Mount Rushmore

4. Mount Rushmore, South Dakota, 506 Feet

At just under 506-feet, Mount Rushmore in South Dakota is the fourth tallest landmark in the United States. It is carved into an area known to the Lakota Sioux as The Six Grandfathers of Cougar Mountain, says Time Out. Sculptor Gutzon Borglum took 14 years to carve out the faces of four former presidents, including George Washington, Thomas Jefferson, Theodore Roosevelt, and Abraham Lincoln. The 60-foot heads were completed in 1941. Initially, the plan was to carve the presidents from the waist up. However, the project was abandoned early due to a lack of funding.

The Washington Memorial Monument

3. The Washington Memorial Monument, Washington, D.C., 554 Feet

The Washington Memorial Monument in Washington, D.C., was built to commemorate the United States' first president, George Washington. At 554-feet, it is the third tallest landmark in the United States, the tallest structure made predominantly of stone and the world's tallest obelisk. The tower was built between 1848 and 1884, and the reason it took so long to build was that there was a 23-year delay due to the American Civil War. Until 1889, it was the world's tallest structure.

San Jacinto Monument

2. San Jacinto Monument, Texas, 570 Feet

One of the most famous events in the history of Texas is the Battle of San Jacinto. To commemorate the 100th anniversary of the battle, the San Jacinto Battle Ground State Historic Site was built between 1936 and 1939, and it features the San Jacinto Monument. The monument has been designated a National Historic Civil Engineering Landmark by the American Society of Civil Engineers. Measuring 570-feet, it is the second tallest monument in the United States and the tallest column monument in the world. At the base of the monument, there is a museum focusing on significant historical events in Texas.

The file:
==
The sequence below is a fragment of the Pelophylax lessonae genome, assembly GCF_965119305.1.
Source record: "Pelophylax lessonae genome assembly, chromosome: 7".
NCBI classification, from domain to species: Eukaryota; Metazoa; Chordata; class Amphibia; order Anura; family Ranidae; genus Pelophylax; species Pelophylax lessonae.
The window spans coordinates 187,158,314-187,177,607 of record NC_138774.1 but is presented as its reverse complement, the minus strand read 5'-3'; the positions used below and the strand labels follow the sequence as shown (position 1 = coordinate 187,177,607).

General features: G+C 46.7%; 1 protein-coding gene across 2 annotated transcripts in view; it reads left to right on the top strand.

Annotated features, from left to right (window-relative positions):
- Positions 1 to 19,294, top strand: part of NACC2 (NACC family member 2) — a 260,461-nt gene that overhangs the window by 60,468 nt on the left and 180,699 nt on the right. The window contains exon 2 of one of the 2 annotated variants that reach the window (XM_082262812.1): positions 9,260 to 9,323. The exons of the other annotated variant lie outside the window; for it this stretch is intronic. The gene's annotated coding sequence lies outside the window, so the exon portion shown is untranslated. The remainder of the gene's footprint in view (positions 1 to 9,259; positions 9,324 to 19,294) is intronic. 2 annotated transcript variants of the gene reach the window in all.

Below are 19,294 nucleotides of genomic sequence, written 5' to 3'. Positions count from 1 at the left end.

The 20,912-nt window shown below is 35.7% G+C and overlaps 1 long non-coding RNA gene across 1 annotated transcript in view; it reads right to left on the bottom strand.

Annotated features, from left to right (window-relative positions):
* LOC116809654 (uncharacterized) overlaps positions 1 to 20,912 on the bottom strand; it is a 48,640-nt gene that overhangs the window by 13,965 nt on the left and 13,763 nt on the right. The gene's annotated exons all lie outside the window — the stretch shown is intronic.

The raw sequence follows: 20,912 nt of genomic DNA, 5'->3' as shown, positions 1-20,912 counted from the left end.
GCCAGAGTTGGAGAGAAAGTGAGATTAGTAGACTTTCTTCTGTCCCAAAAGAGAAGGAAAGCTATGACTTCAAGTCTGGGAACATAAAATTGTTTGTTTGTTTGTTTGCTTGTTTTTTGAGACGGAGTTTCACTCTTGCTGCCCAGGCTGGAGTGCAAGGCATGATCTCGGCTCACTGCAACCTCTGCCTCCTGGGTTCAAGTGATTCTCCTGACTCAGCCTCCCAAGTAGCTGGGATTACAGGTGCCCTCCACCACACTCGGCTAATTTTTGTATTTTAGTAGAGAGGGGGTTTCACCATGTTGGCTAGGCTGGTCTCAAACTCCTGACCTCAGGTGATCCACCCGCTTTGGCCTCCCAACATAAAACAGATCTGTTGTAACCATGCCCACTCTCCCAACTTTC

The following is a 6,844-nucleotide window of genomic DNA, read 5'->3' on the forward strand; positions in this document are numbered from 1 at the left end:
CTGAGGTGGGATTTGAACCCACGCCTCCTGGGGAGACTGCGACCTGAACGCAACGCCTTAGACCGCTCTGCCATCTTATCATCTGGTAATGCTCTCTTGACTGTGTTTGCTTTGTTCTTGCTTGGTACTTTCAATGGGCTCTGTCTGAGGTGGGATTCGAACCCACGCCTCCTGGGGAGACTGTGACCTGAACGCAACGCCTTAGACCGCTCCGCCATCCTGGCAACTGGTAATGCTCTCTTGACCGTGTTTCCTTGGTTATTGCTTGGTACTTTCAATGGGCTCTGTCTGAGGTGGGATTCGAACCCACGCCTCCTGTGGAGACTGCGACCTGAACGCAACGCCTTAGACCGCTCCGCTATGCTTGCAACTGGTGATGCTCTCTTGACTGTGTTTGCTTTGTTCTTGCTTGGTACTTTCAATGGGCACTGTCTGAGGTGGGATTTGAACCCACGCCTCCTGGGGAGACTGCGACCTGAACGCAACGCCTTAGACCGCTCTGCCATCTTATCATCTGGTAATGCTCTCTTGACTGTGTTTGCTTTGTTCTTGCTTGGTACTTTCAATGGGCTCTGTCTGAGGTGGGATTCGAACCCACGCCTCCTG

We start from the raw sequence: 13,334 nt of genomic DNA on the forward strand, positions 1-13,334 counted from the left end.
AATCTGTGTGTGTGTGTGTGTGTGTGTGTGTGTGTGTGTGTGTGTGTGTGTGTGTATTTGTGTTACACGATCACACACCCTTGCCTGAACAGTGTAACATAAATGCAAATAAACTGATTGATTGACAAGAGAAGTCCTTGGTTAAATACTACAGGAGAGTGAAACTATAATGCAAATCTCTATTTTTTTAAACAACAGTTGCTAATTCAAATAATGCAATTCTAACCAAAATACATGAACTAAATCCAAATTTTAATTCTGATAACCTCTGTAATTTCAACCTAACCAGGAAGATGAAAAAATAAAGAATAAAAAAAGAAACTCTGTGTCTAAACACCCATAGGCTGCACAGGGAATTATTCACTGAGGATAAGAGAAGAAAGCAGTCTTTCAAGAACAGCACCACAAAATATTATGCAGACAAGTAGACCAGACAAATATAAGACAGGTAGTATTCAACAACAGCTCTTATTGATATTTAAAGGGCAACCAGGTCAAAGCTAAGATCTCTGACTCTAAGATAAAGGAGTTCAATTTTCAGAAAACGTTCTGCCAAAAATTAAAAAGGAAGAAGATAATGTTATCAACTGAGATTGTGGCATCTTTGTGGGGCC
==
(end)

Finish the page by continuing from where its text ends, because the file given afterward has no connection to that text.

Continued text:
The Gateway Arch

1. The Gateway Arch, Missouri, 630 Feet

According to USA by Numbers, the tallest landmark in the United States is The Gateway Arch in Missouri, which stands proud at 630-feet. A nationwide competition was held between 1947 and 1948 to design a local monument for the area. The contest was won by architect Eero Saarinen, who designed a bridge that tells the history of the United States of America and the contributions made by Native Americans, pioneers, rebels, and explorers. Although construction of the bridge took place between 1963 and 1965, it did not open to the public until 1967.

Dana Hanson

Written by Dana Hanson

Dana has extensive professional writing experience including technical and report writing, informational articles, persuasive articles, contrast and comparison, grant applications, and advertisement. She also enjoys creative writing, content writing on nearly any topic (particularly business and lifestyle), because as a lifelong learner, she loves to do research and possess a high skill level in this area. Her academic degrees include AA social Sci/BA English/MEd Adult Ed & Community & Human Resource Development and ABD in PhD studies in Indust & Org Psychology.

Read more posts by Dana Hanson